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Plane Beam Approximations: Accuracy of the Beam Approximation

The beam approximation is used to analyze and design beams and frames under the effect of combined lateral loads, axial loads, and bending moments. In a coordinate system that includes the beam longitudinal axis, lateral loads lead to the development of “shear” stresses in the beam, and thus, the design codes include formulas for the design of beams under the effect of “bending” and “shear” stresses. When more detailed analysis of the stresses state inside a beam is required, finite element analysis of a beam could be more beneficial since it does not include the “plane sections remain plane” assumption and is able to more accurately characterize the stress state inside the beam. Figure 9 shows the arrows pointing in the direction of the maximum principal stresses obtained from a finite element analysis of a simple beam under lateral loading. The direction of the principal stresses shows that in the middle of the beam span, the maximum principal stresses are primarily horizontal and located at the bottom fibers of the beam. These stresses develop due to the higher bending loads at mid-span of beams under lateral loading. The direction of the principal stresses closer to the support, however, are influenced by the “shear” components of the support reactions and thus tend to be oriented at an angle that is dependent on the interaction between the bending and the shear loads. In concrete beams, for instance, cracks develop in locations closer to the support that are oriented perpendicular to the directions of the maximum principal stresses (direction of the maximum tension), and thus, “shear” reinforcement are required closer to the supports. Figure 9 shows that the orientation of the stresses obtained from finite element analysis, which is a better approximation than the beam approximation, are similar to those expected from the beam approximation. The accuracy of the beam approximation is normally guaranteed provided the displacements are small, and the beam cross sectional dimensions are much smaller than the longitudinal direction.M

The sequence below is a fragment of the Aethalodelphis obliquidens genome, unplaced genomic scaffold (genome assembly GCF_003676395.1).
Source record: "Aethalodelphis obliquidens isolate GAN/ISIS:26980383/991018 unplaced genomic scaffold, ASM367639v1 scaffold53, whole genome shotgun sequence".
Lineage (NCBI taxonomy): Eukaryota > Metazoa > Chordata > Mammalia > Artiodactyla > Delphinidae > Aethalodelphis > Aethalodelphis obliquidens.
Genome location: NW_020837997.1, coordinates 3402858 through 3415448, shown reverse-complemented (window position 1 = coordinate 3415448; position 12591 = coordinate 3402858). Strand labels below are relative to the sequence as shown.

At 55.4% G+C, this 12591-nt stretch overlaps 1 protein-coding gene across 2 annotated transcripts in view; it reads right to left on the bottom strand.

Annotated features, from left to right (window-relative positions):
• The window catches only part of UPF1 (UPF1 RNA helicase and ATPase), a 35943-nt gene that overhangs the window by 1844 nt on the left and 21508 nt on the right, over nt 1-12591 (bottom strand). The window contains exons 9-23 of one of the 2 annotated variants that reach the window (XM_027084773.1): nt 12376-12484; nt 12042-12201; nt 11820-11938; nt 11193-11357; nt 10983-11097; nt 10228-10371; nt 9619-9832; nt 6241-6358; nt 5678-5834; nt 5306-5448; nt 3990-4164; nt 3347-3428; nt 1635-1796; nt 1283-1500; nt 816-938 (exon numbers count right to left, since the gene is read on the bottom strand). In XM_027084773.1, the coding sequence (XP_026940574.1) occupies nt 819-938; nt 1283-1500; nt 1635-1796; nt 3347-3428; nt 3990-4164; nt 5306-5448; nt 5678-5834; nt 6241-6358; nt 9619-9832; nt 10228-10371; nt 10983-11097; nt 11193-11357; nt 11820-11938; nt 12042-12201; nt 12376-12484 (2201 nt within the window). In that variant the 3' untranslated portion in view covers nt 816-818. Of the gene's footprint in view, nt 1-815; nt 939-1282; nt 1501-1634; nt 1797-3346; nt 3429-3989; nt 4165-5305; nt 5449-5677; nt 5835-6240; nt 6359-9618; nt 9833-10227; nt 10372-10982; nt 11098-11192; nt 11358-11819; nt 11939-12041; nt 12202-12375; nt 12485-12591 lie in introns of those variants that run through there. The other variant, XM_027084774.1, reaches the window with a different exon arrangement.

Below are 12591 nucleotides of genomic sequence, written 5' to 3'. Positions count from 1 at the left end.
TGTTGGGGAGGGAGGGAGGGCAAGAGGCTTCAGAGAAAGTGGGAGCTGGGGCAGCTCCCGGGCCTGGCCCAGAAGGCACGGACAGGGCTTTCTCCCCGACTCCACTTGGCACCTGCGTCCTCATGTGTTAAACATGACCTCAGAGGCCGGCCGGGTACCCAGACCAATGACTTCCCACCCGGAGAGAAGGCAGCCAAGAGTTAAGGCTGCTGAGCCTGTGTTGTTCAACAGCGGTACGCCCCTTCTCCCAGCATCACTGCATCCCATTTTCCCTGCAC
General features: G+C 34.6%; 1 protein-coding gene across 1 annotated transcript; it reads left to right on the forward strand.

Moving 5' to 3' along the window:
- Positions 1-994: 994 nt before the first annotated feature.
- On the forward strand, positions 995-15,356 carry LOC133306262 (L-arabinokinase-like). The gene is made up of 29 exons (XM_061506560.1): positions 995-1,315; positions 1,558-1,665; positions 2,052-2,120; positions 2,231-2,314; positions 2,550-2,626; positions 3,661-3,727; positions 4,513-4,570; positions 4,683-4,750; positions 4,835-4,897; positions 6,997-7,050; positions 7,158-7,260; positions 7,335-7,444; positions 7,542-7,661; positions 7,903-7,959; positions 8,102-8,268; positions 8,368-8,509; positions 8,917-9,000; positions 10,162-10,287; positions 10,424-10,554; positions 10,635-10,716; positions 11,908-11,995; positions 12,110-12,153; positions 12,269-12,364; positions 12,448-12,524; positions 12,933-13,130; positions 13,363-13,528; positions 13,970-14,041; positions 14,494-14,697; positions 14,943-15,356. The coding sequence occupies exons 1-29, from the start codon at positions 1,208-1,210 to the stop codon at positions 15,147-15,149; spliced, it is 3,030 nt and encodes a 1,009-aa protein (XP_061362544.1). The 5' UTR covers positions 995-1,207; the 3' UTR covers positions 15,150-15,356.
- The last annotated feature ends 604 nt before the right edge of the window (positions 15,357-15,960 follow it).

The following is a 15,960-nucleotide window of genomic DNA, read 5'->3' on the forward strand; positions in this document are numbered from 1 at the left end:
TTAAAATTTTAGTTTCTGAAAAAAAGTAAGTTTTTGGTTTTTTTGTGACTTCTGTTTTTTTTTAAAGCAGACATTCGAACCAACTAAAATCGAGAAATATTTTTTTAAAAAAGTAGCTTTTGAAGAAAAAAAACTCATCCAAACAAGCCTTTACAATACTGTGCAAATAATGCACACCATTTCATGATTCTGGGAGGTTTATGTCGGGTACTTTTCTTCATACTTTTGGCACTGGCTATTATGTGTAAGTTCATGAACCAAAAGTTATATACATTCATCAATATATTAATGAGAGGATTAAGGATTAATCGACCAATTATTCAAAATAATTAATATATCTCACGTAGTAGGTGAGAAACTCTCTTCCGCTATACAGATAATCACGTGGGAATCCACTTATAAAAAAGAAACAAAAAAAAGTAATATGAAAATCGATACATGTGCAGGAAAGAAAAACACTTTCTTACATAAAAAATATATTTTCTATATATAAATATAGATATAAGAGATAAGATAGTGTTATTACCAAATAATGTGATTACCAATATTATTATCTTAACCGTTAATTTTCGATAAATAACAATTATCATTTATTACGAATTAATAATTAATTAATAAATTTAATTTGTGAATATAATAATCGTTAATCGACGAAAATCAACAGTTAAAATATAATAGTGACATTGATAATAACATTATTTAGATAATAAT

This section presented the derivations for the classical small deformation plane beam theories. The extension to three-dimensional deformations is straightforward. For large deformations, the equations presented here are no longer valid. When the deformations are large, the use of the small strains tensor could be erroneous (see the section on small strain). In addition, when the equilibrium equations were derived in this chapter, the horizontal forces and the moment equation were uncoupled. However, for large deformations, the horizontal forces can have large effects on the bending moment induced in a beam. The Euler Bernoulli beam and the Timoshenko beam, as described in this chapter, do not include the effect of axial forces on the bending moment and thus cannot predict the phenomenon of buckling. In addition, no reference was given to any of the traditional or modern methods (the stiffness method in particular)for solution of frame structures composed of different beams connected together.

Figure 9. The direction of the maximum principal stresses in a beam under lateral loading obtained using a commercial finite element analysis (ABAQUS 6.9).

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